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Schnell feeling lucky that Escape Clause not among horses to die a Santa Anita

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Canadian Don Schnell considers himself very lucky.

On Wednesday, California's storied Santa Anita racetrack closed indefinitely following the death of 21 horses there over 10 weeks. Escape Clause, a five-year-old, Canadian-bred mare owned and trained by Schnell, has run her last three races at Santa Anita, competing in both dirt and turf events and fortunately emerging unscathed each time.

"Oh yeah I'm blessed that nothing happened to her," Schnell, a 66-year-old native of Alliance, Alta., said in a telephone interview Wednesday. "Now that I see how many horses have broke down there, you know, I'm concerned about going back there.

"I consider her the soundest horse in the barn, maybe the soundest horse on the racetrack. She seems to be a throwback to three, four generations ago when horses ran many times and were just tougher back then."

Santa Anita, owned by Canadian Frank Stronach, has been shut down indefinitely as officials try to determine what the problems are. Seven deaths happened during races on the dirt oval, five on the turf course and nine while training on dirt.

Schnell has been in the racing game 45 years and has never seen such a deadly stretch.

"No, never that severe," he said. "But they've never experienced 12 inches of rain and cold weather either (in Arcadia, Calif.).

"My theory is it's because of all the rain they've had and they can't keep that track consistent."

Heavy rain and unusually cold temperatures have plagued California this winter. Santa Anita was also shut down for two days in February when Battle of Midway, the 2017 Breeders' Cup Dirt Mile champion, was euthanized after breaking down during training.

The issues at Santa Anita have prompted Schnell and other trainers to ship their horses the day before races rather than come earlier and train there. Schnell kept Escape Clause in Phoenix to prepare for her three races at Santa Anita before making the seven-hour trek to California the day before each scheduled event.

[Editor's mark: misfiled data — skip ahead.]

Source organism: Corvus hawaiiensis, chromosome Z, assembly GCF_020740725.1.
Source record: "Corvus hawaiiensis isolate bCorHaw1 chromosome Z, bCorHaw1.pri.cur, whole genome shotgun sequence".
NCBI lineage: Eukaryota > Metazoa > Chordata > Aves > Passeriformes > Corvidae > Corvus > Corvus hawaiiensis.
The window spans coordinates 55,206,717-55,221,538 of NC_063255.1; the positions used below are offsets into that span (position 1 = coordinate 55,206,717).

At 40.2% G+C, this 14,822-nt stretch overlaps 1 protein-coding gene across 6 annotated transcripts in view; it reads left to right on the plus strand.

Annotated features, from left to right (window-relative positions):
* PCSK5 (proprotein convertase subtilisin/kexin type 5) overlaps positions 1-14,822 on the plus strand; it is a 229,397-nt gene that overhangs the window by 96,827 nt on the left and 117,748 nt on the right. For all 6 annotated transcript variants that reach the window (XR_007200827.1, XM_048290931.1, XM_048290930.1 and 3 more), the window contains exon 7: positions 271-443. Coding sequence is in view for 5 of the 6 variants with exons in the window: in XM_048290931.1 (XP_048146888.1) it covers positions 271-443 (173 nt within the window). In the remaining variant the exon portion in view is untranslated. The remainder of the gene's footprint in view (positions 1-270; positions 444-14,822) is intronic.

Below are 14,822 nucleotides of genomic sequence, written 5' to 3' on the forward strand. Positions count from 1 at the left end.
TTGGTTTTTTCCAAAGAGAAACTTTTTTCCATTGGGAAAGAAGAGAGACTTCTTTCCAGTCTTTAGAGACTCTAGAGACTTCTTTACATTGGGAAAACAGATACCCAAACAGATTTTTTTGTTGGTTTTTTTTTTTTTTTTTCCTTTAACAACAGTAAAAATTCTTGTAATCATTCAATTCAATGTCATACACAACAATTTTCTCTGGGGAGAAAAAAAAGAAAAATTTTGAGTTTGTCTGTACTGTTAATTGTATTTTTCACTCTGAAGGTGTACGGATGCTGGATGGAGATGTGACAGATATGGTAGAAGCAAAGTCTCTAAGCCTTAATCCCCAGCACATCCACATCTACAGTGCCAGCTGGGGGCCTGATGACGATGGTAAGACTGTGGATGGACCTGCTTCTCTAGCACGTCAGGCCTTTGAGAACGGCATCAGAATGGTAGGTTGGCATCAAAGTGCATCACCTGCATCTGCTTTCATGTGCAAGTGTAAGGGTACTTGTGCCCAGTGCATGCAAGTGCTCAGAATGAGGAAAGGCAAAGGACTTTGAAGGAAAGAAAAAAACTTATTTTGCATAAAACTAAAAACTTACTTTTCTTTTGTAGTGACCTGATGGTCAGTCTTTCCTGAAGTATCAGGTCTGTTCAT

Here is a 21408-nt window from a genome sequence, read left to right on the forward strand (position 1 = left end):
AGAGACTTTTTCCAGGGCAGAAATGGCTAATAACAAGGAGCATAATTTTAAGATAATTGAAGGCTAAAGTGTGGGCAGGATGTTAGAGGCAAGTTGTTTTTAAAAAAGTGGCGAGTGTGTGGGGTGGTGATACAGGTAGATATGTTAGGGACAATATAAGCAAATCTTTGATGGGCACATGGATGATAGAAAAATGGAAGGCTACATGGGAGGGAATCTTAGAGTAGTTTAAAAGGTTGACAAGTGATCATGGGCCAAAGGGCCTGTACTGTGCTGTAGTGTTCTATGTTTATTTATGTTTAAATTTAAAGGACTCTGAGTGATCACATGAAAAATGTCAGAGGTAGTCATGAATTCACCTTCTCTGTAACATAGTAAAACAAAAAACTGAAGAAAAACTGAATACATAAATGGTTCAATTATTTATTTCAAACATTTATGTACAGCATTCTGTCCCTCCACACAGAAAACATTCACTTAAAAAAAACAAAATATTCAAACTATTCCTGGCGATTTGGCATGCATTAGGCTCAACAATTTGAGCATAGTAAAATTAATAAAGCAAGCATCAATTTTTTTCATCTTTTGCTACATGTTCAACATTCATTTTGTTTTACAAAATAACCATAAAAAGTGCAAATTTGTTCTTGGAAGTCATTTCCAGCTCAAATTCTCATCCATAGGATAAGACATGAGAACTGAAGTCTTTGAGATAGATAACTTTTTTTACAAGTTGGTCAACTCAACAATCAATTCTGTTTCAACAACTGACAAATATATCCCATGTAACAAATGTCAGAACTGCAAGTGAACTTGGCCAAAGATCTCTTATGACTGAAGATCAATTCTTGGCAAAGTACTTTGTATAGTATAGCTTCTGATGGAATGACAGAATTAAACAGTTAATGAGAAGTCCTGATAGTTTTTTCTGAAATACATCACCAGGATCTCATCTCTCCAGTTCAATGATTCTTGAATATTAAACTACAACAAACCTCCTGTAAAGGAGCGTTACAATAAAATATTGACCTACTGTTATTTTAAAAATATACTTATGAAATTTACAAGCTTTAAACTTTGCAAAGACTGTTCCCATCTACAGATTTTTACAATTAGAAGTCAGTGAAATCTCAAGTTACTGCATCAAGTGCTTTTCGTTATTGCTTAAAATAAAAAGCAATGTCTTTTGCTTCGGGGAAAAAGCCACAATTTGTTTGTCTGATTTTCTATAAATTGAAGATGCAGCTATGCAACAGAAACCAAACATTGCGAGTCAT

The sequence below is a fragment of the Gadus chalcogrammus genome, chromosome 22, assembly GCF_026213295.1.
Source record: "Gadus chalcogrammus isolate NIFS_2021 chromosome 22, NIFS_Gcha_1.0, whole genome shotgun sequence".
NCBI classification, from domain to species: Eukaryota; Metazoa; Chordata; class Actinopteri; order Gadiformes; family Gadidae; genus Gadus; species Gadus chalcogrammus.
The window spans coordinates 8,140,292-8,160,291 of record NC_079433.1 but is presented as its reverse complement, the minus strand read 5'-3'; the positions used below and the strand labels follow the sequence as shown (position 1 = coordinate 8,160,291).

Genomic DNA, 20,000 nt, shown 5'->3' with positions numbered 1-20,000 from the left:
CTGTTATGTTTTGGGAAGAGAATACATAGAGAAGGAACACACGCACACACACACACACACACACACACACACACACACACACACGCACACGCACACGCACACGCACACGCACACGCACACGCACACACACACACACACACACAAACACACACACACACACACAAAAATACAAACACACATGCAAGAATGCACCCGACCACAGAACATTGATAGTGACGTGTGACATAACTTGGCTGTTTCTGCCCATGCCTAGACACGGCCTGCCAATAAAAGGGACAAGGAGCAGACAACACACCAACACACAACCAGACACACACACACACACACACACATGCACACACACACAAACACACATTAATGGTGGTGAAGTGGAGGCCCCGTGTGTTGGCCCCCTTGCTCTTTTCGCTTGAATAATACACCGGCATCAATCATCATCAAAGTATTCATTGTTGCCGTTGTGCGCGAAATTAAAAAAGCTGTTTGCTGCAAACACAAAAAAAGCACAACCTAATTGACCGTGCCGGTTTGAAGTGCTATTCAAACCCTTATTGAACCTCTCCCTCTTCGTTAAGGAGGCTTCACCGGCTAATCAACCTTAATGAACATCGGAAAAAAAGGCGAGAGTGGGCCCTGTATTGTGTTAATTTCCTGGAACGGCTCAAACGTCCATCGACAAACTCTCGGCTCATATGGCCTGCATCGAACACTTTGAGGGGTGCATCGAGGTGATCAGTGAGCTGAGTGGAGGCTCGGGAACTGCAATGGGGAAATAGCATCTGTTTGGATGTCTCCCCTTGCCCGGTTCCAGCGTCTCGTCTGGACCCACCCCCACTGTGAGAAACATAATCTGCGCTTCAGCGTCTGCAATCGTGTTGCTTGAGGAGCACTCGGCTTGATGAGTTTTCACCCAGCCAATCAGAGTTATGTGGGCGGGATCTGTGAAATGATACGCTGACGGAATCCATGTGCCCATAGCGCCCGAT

That's hardly ideal because it gives the horse and jockey little time to get a read on the track. But it certainly beats the alternative.

"I know many people think that's the wrong way to do it," Schnell said. "But you have to look out for the horse."

The current shutdown couldn't have come at a worse time for Santa Anita. Two of its marquee events — the Santa Anita Handicap and San Felipe Stakes, a Kentucky Derby prep race — were scheduled for this weekend.

Escape Clause has a win and fourth-place finish in her two starts this season for US$72,000 in earnings. In 2018, she registered nine victories over 13 starts (with a second and two thirds) for $226,419 to stand in the running for a Sovereign Award as Canada's champion older female.

Over her career, Escape Clause has 19 wins from 29 starts (also three seconds and three thirds) for $435,500 in earnings. Not bad for a $3,200 yearling purchase.

Escape Clause had a win and two fourth-place finishes in her three trips to Santa Anita. After winning the $100,000 Grade III La Canada Stakes over 1 1/16 miles on dirt Jan 12, she was fourth behind winner Marley's Freedom in the Grade 2 $200,000 Santa Monica over seven furlongs on dirt Feb. 16.

"We hooked up with who I consider to be the world's fastest sprinter in Marley's Freedom," Schnell said. "She's too good, too fast . . . Escape Clause wants to go 1 1/16 miles or further.

"The way she runs she relaxes going long to have a bigger kick at the end. If you're going shorter you have to hustle so much the first part."

Schnell was eyeing a return to Santa Anita but after running Escape Clause in a stakes race March 24 at Sunland Park in Sun City, Ariz. He's unsure exactly where Escape Clause will go after Sunland Park, but is hopeful Santa Anita officials can find the problem and fix it to ensure safe conditions for both horses and their riders.

"They've got machines and radar and soil samples and all this stuff," he said. "I think they should be able to fix it, I'm sure hoping they can.

"The key is a horse doesn't break down usually from one race. It's like chopping a tree down, it takes many swings of the axe. Sometimes the track isn't perfect and it's the last swing and that's the horrifying part of it."

Dan Ralph, The Canadian Press